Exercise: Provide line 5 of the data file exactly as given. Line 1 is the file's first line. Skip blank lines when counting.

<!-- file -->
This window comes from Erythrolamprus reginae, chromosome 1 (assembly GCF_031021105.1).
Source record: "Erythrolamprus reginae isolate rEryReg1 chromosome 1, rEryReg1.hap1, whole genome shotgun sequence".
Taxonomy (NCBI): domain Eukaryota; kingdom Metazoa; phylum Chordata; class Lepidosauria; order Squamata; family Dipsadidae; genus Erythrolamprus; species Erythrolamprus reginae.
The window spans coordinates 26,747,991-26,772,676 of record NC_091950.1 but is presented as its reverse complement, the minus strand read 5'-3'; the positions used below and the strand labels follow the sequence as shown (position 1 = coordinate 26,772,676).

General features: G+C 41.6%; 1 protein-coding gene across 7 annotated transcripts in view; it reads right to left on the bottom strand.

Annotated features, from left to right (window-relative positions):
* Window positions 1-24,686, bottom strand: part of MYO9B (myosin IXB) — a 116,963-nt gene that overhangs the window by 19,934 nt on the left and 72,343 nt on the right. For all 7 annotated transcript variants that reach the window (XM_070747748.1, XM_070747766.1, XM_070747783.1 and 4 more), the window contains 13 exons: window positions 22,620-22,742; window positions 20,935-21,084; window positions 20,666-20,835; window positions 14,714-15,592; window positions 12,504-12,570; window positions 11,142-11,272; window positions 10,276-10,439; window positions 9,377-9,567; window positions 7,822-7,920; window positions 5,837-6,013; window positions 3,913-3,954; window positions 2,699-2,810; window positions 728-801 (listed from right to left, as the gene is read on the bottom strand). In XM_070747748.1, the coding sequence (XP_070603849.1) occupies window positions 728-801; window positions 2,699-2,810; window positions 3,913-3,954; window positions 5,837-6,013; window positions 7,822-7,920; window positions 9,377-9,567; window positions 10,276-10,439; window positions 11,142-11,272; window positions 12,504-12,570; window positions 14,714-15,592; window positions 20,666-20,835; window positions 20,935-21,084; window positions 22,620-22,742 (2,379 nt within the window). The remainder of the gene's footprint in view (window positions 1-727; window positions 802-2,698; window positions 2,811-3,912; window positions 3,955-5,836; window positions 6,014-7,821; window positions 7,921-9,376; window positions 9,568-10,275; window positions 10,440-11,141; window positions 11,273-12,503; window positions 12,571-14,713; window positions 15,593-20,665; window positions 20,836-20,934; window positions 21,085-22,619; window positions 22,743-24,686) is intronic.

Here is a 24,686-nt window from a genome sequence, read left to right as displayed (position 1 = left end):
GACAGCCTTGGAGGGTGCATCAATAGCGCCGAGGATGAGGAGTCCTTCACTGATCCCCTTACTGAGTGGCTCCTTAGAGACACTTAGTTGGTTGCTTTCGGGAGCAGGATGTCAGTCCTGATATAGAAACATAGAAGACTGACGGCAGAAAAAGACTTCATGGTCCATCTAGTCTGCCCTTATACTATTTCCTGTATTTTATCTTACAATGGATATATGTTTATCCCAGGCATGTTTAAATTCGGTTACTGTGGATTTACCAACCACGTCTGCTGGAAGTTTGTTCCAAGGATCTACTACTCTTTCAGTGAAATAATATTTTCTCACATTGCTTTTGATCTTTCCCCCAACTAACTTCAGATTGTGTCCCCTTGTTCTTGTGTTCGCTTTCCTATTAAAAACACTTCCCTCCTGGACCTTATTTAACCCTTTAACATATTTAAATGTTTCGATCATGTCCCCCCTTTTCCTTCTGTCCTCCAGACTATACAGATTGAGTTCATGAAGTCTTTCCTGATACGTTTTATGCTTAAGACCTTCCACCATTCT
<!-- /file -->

General features: G+C 41.6%; 1 protein-coding gene across 7 annotated transcripts in view; it reads right to left on the bottom strand.